I knew the avant-garde composer from Lukas Foss’s composition class at Tanglewood together in the summer of 1959. Lucier was the next-oldest in the group (I was the youngest, a mere college junior) and remained pretty much aloof from the rest of us — Lita Dubman, Michael Horvit, Roger Hannay, Bob Baksa, and the Canadian Jacques Hétu; Gunther Parchman, a bass player from Louisiana, joined us from time to time. A New Hampshire native, Lucier had a Yale degree and was about to complete another at Brandeis, so he was also a local boy. I remember his music from that summer as rather 1920s Parisian in quality, diatonic, with lots of bright notes. We all had our music read by Fromm Foundation players — Fromm Week didn’t exist yet, but fellowship players included woodwinds and what later became the Lenox Quartet. An amateur musician, Jack Lund, a delightful businessman and record collector with some extra money, came visiting and took us all to dinner, bringing news of a small commission at Foss’s recommendation, and it was Lucier who at summer’s end took home the award.
Only some years later did I hear about Alvin Lucier’s off-the-deep-end experimentalism. My Reed College colleague Nicholas Wheeler, a physicist and a good cellist, had corresponded with him. Lucier’s plans included equipping helicopters with huge speakers and microphones, to hover over cities during rush hour, record their traffic sound, and retransmit it back to ground level. The power consumption must have been enormous; whether the rebroadcast could have coped with engine noise, I never found out. Lucier surely would have known of George Antheil’s work with airplane propellers in Ballet mécanique, though Stockhausen’s Helicopter String quartet came half a century later. Later Lucier became a professor at Wesleyan.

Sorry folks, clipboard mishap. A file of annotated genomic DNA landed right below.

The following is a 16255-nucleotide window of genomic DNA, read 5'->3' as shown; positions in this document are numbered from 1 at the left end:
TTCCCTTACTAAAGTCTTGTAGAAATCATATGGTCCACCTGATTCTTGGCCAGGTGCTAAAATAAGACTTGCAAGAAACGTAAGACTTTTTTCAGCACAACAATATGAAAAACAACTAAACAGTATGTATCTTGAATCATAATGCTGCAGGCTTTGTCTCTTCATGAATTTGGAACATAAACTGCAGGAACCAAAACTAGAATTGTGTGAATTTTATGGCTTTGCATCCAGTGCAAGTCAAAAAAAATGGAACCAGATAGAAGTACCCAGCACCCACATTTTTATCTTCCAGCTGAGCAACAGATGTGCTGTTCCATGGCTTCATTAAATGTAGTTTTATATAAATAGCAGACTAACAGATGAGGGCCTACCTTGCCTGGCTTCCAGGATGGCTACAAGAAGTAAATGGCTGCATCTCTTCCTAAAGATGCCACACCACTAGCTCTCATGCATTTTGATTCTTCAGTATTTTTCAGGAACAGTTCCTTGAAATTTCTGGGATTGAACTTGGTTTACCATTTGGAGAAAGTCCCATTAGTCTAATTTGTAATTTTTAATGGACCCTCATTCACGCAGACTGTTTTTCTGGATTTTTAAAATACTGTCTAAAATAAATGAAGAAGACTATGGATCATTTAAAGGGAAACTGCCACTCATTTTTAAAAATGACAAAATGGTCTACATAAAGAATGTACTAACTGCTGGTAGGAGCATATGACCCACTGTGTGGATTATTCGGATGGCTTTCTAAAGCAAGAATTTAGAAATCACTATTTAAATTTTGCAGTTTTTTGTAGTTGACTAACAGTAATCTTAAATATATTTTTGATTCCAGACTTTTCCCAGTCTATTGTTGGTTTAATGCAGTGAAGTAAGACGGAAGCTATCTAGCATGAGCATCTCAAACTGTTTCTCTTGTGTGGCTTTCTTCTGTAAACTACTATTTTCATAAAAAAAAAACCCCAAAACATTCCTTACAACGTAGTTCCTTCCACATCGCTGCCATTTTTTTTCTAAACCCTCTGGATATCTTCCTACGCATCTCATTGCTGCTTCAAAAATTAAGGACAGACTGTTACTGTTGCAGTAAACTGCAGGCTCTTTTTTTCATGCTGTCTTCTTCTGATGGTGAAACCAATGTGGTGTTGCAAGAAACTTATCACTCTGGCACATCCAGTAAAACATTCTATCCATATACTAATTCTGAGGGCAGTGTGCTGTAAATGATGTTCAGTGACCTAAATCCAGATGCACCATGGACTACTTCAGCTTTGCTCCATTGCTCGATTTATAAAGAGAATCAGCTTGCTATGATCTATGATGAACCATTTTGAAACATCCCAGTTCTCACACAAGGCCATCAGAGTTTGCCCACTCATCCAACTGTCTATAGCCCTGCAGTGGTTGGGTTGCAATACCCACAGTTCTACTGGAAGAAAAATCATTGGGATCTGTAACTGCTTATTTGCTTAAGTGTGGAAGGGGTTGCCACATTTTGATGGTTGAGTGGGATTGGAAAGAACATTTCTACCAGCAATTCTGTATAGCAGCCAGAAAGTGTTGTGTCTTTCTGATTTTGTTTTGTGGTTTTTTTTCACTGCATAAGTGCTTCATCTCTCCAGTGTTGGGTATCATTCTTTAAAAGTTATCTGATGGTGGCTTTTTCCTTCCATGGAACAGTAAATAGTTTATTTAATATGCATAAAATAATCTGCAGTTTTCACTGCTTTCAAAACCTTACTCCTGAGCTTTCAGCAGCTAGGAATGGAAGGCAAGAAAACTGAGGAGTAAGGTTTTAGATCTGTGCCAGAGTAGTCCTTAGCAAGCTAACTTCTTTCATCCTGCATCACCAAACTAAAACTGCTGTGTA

David Reed Bloch’s Galimathias Musicum at Portland State College (later University), later called Group for New Music, specialized in the avant-garde. William Bolcom’s Session II premiered there in 1966, and Charles Boone’s Starfish got a second performance. But in spring 1968 Alvin Lucier’s signature work, the newly-composed Music for Solo Performer for amplified brain waves, created something of a sensation when we performed it at Reed — it may have been the second performance anywhere. A multichannel amplifier distributed deep shimmering impulses to speakers placed an inch away from bass drums, tamtams, and cymbals. The Solo Performer, local bassist Wayne “Froggy” Hearne (his brother Joseph still plays bass in the Boston Symphony), sat on a chair in a darkened room, wearing electrodes on his scalp, and the waves would ebb and flow when he closed or opened his eyes. It was fun to watch, and agreeably quiet overall, though the low notes burned out the woofer on my beautiful KLH 6 speaker.
Mark DeVoto, musicologist and composer, is an expert on the music of Alban Berg, Debussy, and other early 20th-century composers. A graduate of Harvard College (1961) and Princeton (Ph.D., 1967), he has published on many music subjects, and edited the revised fourth (1978) and fifth (1987) editions of Harmony by his teacher Walter Piston.